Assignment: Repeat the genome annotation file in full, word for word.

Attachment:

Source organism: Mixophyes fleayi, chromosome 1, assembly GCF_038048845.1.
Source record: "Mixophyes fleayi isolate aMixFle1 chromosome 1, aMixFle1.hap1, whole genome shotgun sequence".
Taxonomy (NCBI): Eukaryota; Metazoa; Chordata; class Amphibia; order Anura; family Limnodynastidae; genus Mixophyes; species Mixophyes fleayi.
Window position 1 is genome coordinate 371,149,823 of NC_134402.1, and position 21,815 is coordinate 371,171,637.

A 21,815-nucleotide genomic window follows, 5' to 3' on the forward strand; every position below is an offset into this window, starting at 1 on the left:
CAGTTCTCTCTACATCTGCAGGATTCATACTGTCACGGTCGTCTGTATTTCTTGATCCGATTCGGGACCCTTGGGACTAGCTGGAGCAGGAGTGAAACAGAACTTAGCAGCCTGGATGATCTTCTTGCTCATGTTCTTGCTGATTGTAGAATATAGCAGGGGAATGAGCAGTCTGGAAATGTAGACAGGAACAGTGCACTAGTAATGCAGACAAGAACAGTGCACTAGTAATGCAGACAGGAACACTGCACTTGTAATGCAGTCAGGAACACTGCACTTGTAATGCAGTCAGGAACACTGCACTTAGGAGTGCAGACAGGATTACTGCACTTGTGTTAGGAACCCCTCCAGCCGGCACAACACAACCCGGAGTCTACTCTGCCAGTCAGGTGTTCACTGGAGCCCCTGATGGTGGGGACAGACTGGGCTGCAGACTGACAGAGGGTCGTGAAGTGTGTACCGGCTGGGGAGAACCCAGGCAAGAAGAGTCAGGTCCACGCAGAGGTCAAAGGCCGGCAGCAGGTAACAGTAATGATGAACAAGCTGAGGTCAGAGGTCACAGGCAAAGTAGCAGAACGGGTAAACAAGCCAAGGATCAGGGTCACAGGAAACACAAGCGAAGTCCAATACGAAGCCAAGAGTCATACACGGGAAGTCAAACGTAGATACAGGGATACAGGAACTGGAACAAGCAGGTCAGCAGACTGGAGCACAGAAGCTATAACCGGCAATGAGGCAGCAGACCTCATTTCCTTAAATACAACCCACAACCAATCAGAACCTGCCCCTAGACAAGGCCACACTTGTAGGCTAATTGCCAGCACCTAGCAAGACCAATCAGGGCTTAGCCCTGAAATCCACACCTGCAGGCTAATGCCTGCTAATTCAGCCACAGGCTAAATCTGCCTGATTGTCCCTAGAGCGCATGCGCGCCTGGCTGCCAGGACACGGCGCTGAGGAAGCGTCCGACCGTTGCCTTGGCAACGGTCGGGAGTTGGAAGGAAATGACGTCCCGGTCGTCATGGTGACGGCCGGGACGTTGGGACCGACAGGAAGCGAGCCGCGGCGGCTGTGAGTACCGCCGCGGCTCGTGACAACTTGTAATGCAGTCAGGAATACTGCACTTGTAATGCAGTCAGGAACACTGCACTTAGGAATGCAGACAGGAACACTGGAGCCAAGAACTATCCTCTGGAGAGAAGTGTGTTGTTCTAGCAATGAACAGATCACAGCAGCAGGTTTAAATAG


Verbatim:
Source organism: Mixophyes fleayi, chromosome 1, assembly GCF_038048845.1.
Source record: "Mixophyes fleayi isolate aMixFle1 chromosome 1, aMixFle1.hap1, whole genome shotgun sequence".
Taxonomy (NCBI): Eukaryota; Metazoa; Chordata; class Amphibia; order Anura; family Limnodynastidae; genus Mixophyes; species Mixophyes fleayi.
Window position 1 is genome coordinate 371,149,823 of NC_134402.1, and position 21,815 is coordinate 371,171,637.

A 21,815-nucleotide genomic window follows, 5' to 3' on the forward strand; every position below is an offset into this window, starting at 1 on the left:
CAGTTCTCTCTACATCTGCAGGATTCATACTGTCACGGTCGTCTGTATTTCTTGATCCGATTCGGGACCCTTGGGACTAGCTGGAGCAGGAGTGAAACAGAACTTAGCAGCCTGGATGATCTTCTTGCTCATGTTCTTGCTGATTGTAGAATATAGCAGGGGAATGAGCAGTCTGGAAATGTAGACAGGAACAGTGCACTAGTAATGCAGACAAGAACAGTGCACTAGTAATGCAGACAGGAACACTGCACTTGTAATGCAGTCAGGAACACTGCACTTGTAATGCAGTCAGGAACACTGCACTTAGGAGTGCAGACAGGATTACTGCACTTGTGTTAGGAACCCCTCCAGCCGGCACAACACAACCCGGAGTCTACTCTGCCAGTCAGGTGTTCACTGGAGCCCCTGATGGTGGGGACAGACTGGGCTGCAGACTGACAGAGGGTCGTGAAGTGTGTACCGGCTGGGGAGAACCCAGGCAAGAAGAGTCAGGTCCACGCAGAGGTCAAAGGCCGGCAGCAGGTAACAGTAATGATGAACAAGCTGAGGTCAGAGGTCACAGGCAAAGTAGCAGAACGGGTAAACAAGCCAAGGATCAGGGTCACAGGAAACACAAGCGAAGTCCAATACGAAGCCAAGAGTCATACACGGGAAGTCAAACGTAGATACAGGGATACAGGAACTGGAACAAGCAGGTCAGCAGACTGGAGCACAGAAGCTATAACCGGCAATGAGGCAGCAGACCTCATTTCCTTAAATACAACCCACAACCAATCAGAACCTGCCCCTAGACAAGGCCACACTTGTAGGCTAATTGCCAGCACCTAGCAAGACCAATCAGGGCTTAGCCCTGAAATCCACACCTGCAGGCTAATGCCTGCTAATTCAGCCACAGGCTAAATCTGCCTGATTGTCCCTAGAGCGCATGCGCGCCTGGCTGCCAGGACACGGCGCTGAGGAAGCGTCCGACCGTTGCCTTGGCAACGGTCGGGAGTTGGAAGGAAATGACGTCCCGGTCGTCATGGTGACGGCCGGGACGTTGGGACCGACAGGAAGCGAGCCGCGGCGGCTGTGAGTACCGCCGCGGCTCGTGACAACTTGTAATGCAGTCAGGAATACTGCACTTGTAATGCAGTCAGGAACACTGCACTTAGGAATGCAGACAGGAACACTGGAGCCAAGAACTATCCTCTGGAGAGAAGTGTGTTGTTCTAGCAATGAACAGATCACAGCAGCAGGTTTAAATAG